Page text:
September 23, 2013 - Ullens Center for Contemporary Art (UCCA) - Tino Sehgal, Wang Keping, and Taryn Simon
September 23, 2013

Tino Sehgal, Wang Keping, and Taryn Simon

Left: Wang Keping’s studio, Paris, summer 2013. Photo: Michel Lunardelli. Right: Taryn Simon, Excerpt from Chapter XV, “A Living Man Declared Dead and Other Chapters I–XVIII,” 2011. 17. Zhang, Jing, 27 July 1975. Homemaker. Qingdao, China. 18. Ma, Yucheng, 06 Sept. 2009. Qingdao, China. © Taryn Simon. Courtesy Gagosian Gallery.

Tino Sehgal
27 September–17 November

Wang Keping
27 September 2013–5 January 2014

Taryn Simon: A Living Man Declared Dead and Other Chapters I-XVIII
27 September 2013–5 January 2014

Ullens Center for Contemporary Art
798 Art District, No. 4 Jiuxianqiao Lu
Beijing, China

T +86 10 5780 0200
visitor [​at​] ucca.org.cn

www.ucca.org.cn

The Ullens Center for Contemporary Art proudly presents three new exhibitions opening on September 27, 2013. Tino Sehgal questions fundamental assumptions about material value, social convention, and the aesthetics of daily life through interactive, objectless artworks. Wang Keping includes 50 works by one of China’s first contemporary sculptors, covering various moments in the artist’s 35-year career and a wide range of different subjects and themes. Taryn Simon: A Living Man Declared Dead and Other Chapters I-XVIII comprises an expansive multimedia documentary project, the culmination of four years of extensive research into eighteen bloodlines and their individual stories. The exhibitions mark the largest presentations in China to date for all three artists.

Tino Sehgal creates artworks out of the interactions and exchanges that constitute daily social life. Sehgal (b. 1976, London) designs “constructed situations” in which one or more people stage live works within the exhibition space according to the artist’s directions. Through these encounters, the Berlin-based artist asks the museum visitor to reflect upon their participation in the landscape of value and meaning that comprises their everyday. These questions take on a particular resonance in China, a nation that has only recently shifted from an economy of scarcity to one of affluence. Once a society reaches a certain level of material comfort, what more do its members desire?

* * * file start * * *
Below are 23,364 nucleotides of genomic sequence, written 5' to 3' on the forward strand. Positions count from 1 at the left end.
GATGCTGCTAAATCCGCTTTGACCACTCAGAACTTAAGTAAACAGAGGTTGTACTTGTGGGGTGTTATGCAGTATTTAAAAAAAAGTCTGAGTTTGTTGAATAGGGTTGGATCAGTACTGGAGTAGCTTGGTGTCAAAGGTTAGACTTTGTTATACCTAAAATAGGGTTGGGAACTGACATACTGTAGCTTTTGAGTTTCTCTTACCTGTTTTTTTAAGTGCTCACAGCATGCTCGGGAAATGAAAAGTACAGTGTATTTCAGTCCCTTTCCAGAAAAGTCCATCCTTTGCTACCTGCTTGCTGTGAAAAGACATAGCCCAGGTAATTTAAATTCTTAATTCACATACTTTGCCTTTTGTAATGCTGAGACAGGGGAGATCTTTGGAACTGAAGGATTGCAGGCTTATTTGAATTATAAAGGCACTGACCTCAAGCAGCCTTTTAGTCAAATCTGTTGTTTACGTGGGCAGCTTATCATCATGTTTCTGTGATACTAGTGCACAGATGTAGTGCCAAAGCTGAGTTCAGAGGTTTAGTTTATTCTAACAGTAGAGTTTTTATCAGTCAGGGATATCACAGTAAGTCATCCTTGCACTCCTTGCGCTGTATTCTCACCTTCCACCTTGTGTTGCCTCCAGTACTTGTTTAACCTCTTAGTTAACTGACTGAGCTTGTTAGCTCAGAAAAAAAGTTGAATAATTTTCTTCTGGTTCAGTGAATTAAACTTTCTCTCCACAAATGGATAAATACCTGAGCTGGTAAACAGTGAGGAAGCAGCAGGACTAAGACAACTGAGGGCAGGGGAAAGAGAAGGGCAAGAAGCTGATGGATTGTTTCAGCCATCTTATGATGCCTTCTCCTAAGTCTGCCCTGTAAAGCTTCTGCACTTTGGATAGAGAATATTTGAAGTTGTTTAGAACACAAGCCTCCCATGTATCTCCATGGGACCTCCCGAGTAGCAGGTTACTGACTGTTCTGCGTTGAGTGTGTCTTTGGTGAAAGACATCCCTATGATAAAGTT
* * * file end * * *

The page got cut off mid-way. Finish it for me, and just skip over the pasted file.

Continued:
Using the art museum as a space to inspire dialogue and reflection, Sehgal’s open-ended artworks provide the scaffolding by which visitors might engage these questions. Sehgal’s exhibition at UCCA includes works that span the continuum of his artistic practice—from the choreographic to the discursive. Sehgal won the Golden Lion award at the 2013 Venice Biennale. In the same year, he was selected as one of four finalists for the Turner Prize, the winner to be announced in December.

A founding member of the Stars avant-garde art group in the 1970s, Wang Keping is an artist of near-monomaniacal dedication to his chosen medium: wood. To prepare the wood for his sculptures, Wang (b. 1949, Beijing) will let logs dry for months, sometimes years, allowing the innate features and fissures of the material to grow and deepen until they take on their own distinctive, biologically determined shapes. Wang’s decades of woodworking experience allows him some measure of foresight into how the wood will splinter, though every piece contains an element of chance.

Wang’s artworks range in size from 30 cm to several meters tall, variously evoking grotesque deformity, sensual beauty, and sublime abstraction. The artist started out making political sculpture as part of the charged environment of late 1970s Beijing. After moving to France in 1984, he shifted to a more naturalistic mode of practice. Though he has lived abroad for nearly 30 years, his defiant streak persists, now articulated as aesthetic rather than political rebellion.

For Taryn Simon: A Living Man Declared Dead and Other Chapters I-XVIII, the artist (b. 1975, New York) spent four years crossing the globe to research bloodlines and their related stories. In each of the work’s chapters, the external forces of territory, power, circumstance, or religion collide with the internal forces of psychological and physical inheritance. Simon’s subjects span a wide range of topics and social relations: the titular Indian man whose relatives had him declared dead in official records to inherit his father’s land; victims of the Bosnian Genocide, represented by the bones used to identify them; and a group of Ukrainian orphans, united by their lack of discernible bloodline.

Each chapter includes an archive of all living family members, a narrative text, and a collection of documentary images chosen by the artist to represent the narrative. The cumulative effect of the installations leads to one overarching question: Is there a pattern to these events, something by which we might change the course of our existence, or are we, in Simon’s words, merely on repeat, enacting the same histories over and over again?

Editorial contacts: 
Carmen Yuan, UCCA: carmen.yuan [​at​] ucca.org.cn
Phoebe Moore, Sutton PR Asia: phoebe [​at​] suttonprasia.com

Tino Sehgal, Wang Keping, and Taryn Simon at Ullens Center for Contemporary Art (UCCA)
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